National Parks in Brisbane
Brisbane Forest Park offers the facilities for barbecues, fireplaces, picnic shelters and there are also tables provided. If you're up for roughing it in the bush then there are plenty of secluded campsites off the beaten track in the park's back country. However, before you pitch the tent remember that you've got to swing by the Brisbane Forest Park Headquarters to obtain a permit.
Enjoying a picnic in the park is easy at one of the many recreation areas on offer. Some of the more popular sites include Mt Coot-tha, Ironbark Gully and Bellbird Grove which are all within 30 minutes drive of the CBD. But why stop that far from the city? Why not go further? Well you can! If you venture out you'll find great locations like Boombana, Mailala, Cedar Flats, Camp Mountain and Jolly's Lookout.
Camping bookings, camp data and details about park closure can all be found at the Environment and Resource Management website.
Brisbane National Parks Links
Blue Lake National Park - of North Stradbroke Island is now Naree Budjong Djara National Park. See further down.
Bribie Island Recreation Area - 65 km north of Brisbane and linked to the mainland by a road bridge, Bribie Island offers a great escape not far from the city. Take in the beautiful coastal scenery as you camp, fish and go boating in the surrounding waters. Head out there in spring and you’ll see some amazing wildflowers in bloom.
D'Aguilar National Park - Only about 10 to 30km out of the city, you’d be amazed at the remote gorges and pockets of subtropical rainforests within half an hour drive of tall city buildings. Hike through the rainforests and eucalypt bushland and up the mountain to see spectacular views of Moreton Bay.
Bunyaville Conservation Park - Right in Brisbane is a peaceful bush retreat and wildlife haven that is home to a number of Australian Species. Come and visit the Conservation Park and explore the walking, mountain biking and horse riding trails only 15km out of the CBD.
Daisy Hill Conservation Park - Only 25km south east of Brisbane, the Daisy Hill Conservation Park is a significant protected habitat for Koalas. The 445ha of eucalypt forest is home to the Daisy Hill Koala Sanctuary where they treat and protect Koalas, rehabilitating into and protecting them in the wild.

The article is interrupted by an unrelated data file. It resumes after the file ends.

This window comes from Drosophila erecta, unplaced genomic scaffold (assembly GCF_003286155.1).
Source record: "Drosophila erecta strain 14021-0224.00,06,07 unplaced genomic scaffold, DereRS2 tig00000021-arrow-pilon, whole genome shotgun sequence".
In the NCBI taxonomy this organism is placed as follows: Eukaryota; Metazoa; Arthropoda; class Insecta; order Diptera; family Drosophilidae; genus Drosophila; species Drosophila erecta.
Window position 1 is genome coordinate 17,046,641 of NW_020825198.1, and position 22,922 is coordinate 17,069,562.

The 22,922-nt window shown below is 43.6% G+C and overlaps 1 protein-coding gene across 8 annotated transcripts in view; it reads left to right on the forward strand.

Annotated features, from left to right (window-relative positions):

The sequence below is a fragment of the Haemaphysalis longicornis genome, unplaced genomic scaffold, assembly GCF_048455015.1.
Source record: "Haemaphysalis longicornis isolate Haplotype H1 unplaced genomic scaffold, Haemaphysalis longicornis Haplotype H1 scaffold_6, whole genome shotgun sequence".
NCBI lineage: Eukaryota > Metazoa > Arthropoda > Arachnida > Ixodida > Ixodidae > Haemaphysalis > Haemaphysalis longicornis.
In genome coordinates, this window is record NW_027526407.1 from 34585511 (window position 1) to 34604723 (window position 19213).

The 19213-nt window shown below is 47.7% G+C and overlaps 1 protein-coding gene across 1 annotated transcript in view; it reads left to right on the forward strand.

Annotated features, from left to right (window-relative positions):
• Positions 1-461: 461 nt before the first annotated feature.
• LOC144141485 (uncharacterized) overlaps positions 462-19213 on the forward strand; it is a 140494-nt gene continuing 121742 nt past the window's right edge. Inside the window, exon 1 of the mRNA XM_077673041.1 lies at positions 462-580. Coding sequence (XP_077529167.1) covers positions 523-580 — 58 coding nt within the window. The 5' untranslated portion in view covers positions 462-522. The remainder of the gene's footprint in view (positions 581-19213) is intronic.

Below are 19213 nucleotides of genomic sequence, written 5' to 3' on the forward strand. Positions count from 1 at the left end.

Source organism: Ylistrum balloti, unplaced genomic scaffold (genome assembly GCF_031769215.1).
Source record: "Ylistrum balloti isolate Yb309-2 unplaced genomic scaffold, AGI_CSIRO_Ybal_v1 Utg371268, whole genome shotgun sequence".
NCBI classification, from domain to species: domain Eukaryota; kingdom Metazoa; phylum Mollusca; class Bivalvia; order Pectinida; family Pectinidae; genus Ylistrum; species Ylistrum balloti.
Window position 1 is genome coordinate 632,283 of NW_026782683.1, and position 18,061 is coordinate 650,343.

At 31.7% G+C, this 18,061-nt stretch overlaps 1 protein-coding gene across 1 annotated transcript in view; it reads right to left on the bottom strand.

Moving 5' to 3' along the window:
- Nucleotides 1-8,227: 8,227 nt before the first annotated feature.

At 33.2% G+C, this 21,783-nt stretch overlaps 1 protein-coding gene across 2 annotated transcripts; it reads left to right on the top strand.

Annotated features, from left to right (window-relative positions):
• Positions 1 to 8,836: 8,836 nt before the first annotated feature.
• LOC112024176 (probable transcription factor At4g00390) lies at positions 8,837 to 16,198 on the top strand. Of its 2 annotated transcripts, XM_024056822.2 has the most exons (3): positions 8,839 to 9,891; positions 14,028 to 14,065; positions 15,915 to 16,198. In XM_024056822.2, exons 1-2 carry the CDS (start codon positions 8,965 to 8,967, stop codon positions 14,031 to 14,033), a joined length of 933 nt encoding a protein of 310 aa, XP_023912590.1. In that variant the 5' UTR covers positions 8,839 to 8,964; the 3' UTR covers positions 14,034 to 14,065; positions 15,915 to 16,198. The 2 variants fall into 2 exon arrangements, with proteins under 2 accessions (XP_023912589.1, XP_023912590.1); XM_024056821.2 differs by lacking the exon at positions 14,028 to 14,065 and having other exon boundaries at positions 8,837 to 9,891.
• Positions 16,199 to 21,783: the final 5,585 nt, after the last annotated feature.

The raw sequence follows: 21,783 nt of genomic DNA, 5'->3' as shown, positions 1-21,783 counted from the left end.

Fort Lytton National Park - On the southern banks of the Brisbane River in Lytton you’ll find what’s left of an old military fort. Built in 1881, Fort Lytton was used for the defence of Brisbane right up until the end of World War II. The pentagonal fortress is concealed behind grassy embankments and is an important historic site.
Moreton Bay Marine Park - Right at Brisbane’s doorstep, Moreton Bay stretches from Caloundra to the southern tip of South Stradbroke Island. The waters are a playground for anglers, divers, boarders and boaters alike. There are some remarkable wrecks to dive through and explore, there’s whale watching and boat charters that show you some of the greatest sites of the bay.
Moreton Island National Park - Only a ferry ride out of Brisbane, Moreton Island is a relaxing paradise amid tranquil waters and warm sunshine. There are camping grounds, bush walking tracks and plenty of beaches in the Park and development has been capped to ensure 95% of the island remains National Park.
Naree Budjong Djara National Park - Also known as North Stradbroke Island, this National Park is known to the traditional owners (the Quandamooka people) as Minjerribah. The island is only 40km to the south east of Brisbane at the eastern side of Moreton Bay. Here you can explore the bushlands, go four wheel driving, traverse the wetlands, swim in freshwater lakes and even spot turtles and dugongs.
Southern Moreton Bay Islands National Park - Only a couple of Kilometres offshore in the southern end of Moreton Bay there are 5 islands that make up the Southern Moreton Bay Islands. These islands are the perfect place for secluded trips away from city life without the usual tourist crowds. Go boating, camping, boarding, jet skiing, swimming or hiking here but make sure you keep your eyes open for turtles, dugongs and a vibrant selection of birdlife.
St Helena Island National Park - Situated in Moreton Bay, you can get to St Helena Island from Manly or New Farm. The picturesque island was once a penal colony and has had a turbulent history. You can tour the stone ruins of the colony for an insight into the 19th century life of some of Queensland’s earliest convicts.
Venman Bushland National Park - 40km south of the city, this National Park is one of the largest remaining areas of eucalypt forest in the coastal lowlands near Brisbane. It has become an important habitat for Koalas and other native wildlife. Wander through the bushwalking tracks and keep an eye out for some of Australia’s shy native wildlife.
Great Walks of Queensland – For locations and detailed information about walking trails through Queensland forests visit the Great Walks of Queensland. You can find walks that take you past remarkable geological formations, tranquil lagoons, ancient rainforests and a treasure trove of native wildlife. These walking tracks are well maintained and located in four magnificent World Heritage Areas.